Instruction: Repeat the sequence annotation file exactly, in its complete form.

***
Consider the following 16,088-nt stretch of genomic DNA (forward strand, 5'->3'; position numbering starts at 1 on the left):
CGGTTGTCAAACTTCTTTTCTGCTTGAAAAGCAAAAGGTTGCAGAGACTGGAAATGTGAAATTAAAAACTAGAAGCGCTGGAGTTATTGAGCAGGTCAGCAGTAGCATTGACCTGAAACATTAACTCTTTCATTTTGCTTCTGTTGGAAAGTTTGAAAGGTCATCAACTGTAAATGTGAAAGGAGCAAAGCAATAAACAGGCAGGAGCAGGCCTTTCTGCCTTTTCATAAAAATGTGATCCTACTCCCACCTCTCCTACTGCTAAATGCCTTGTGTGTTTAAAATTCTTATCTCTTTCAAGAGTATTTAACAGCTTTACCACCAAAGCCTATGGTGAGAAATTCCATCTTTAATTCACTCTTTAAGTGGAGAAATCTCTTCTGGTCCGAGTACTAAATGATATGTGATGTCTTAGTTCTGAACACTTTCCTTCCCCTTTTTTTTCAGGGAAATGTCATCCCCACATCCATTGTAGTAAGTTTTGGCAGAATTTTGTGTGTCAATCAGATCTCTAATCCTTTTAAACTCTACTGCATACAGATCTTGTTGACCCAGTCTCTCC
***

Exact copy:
Consider the following 16,088-nt stretch of genomic DNA (forward strand, 5'->3'; position numbering starts at 1 on the left):
CGGTTGTCAAACTTCTTTTCTGCTTGAAAAGCAAAAGGTTGCAGAGACTGGAAATGTGAAATTAAAAACTAGAAGCGCTGGAGTTATTGAGCAGGTCAGCAGTAGCATTGACCTGAAACATTAACTCTTTCATTTTGCTTCTGTTGGAAAGTTTGAAAGGTCATCAACTGTAAATGTGAAAGGAGCAAAGCAATAAACAGGCAGGAGCAGGCCTTTCTGCCTTTTCATAAAAATGTGATCCTACTCCCACCTCTCCTACTGCTAAATGCCTTGTGTGTTTAAAATTCTTATCTCTTTCAAGAGTATTTAACAGCTTTACCACCAAAGCCTATGGTGAGAAATTCCATCTTTAATTCACTCTTTAAGTGGAGAAATCTCTTCTGGTCCGAGTACTAAATGATATGTGATGTCTTAGTTCTGAACACTTTCCTTCCCCTTTTTTTTCAGGGAAATGTCATCCCCACATCCATTGTAGTAAGTTTTGGCAGAATTTTGTGTGTCAATCAGATCTCTAATCCTTTTAAACTCTACTGCATACAGATCTTGTTGACCCAGTCTCTCC